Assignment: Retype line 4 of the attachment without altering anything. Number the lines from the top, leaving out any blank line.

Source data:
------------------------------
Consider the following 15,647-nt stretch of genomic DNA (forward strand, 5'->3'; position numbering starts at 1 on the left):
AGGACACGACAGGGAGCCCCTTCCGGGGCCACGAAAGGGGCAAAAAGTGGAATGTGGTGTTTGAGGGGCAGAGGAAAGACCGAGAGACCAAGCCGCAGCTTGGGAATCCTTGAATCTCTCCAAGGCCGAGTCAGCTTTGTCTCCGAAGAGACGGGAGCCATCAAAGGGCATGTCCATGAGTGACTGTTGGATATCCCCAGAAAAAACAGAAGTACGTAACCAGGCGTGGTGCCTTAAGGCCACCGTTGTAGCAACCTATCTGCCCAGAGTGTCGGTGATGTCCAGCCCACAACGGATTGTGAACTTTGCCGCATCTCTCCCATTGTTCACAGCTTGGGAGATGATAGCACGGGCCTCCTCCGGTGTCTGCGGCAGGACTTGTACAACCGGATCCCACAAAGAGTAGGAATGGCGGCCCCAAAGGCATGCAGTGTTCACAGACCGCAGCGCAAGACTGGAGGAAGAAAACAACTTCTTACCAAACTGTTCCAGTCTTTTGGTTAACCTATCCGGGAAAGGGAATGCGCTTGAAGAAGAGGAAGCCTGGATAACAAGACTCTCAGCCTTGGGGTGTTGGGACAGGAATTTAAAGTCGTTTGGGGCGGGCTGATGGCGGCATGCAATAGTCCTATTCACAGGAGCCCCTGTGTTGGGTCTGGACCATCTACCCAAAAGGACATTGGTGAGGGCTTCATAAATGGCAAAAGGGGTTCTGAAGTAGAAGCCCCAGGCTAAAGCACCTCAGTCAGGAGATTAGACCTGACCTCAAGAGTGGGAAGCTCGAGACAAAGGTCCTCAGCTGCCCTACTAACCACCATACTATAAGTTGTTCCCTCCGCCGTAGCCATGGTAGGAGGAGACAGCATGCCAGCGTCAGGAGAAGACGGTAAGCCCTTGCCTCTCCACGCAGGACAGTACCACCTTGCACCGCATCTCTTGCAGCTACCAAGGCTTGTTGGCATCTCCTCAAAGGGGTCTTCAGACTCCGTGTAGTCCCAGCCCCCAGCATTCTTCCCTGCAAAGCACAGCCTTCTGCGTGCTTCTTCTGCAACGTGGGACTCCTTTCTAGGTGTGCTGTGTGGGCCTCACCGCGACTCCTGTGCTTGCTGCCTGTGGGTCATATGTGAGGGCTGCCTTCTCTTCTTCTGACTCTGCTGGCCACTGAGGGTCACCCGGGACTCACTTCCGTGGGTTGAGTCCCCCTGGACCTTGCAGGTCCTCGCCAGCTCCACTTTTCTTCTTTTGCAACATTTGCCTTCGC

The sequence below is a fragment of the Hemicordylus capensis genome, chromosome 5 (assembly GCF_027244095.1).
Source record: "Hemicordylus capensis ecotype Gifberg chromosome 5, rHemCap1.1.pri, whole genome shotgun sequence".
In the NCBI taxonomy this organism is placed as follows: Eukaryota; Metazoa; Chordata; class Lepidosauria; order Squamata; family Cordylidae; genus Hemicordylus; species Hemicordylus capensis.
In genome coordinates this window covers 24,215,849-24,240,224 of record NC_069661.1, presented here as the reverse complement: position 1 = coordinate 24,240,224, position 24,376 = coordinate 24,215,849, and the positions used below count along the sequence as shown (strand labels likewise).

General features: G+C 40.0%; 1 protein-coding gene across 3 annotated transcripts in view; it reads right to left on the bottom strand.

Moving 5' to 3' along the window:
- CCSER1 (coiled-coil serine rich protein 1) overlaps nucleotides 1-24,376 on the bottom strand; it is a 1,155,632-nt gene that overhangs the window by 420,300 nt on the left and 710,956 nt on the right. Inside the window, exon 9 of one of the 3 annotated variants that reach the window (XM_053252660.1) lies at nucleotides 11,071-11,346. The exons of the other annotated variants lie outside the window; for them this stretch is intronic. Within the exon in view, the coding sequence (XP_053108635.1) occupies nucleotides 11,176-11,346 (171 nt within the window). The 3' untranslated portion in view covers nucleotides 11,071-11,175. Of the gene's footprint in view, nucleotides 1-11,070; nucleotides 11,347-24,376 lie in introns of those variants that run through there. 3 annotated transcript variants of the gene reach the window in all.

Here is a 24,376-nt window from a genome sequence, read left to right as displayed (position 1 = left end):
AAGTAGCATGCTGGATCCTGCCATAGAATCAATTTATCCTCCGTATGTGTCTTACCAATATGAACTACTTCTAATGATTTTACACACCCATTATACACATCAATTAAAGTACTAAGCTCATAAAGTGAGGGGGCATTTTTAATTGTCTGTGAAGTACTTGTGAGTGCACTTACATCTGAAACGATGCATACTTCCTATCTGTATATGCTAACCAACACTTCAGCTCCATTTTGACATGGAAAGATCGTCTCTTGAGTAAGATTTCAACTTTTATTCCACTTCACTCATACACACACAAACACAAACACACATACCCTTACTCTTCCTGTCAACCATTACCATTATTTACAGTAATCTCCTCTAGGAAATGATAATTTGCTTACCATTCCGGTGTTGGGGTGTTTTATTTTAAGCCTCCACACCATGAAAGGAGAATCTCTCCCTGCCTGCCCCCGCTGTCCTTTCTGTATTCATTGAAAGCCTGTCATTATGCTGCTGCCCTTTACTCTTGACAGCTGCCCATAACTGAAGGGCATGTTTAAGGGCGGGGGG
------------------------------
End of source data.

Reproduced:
Source record: "Hemicordylus capensis ecotype Gifberg chromosome 5, rHemCap1.1.pri, whole genome shotgun sequence".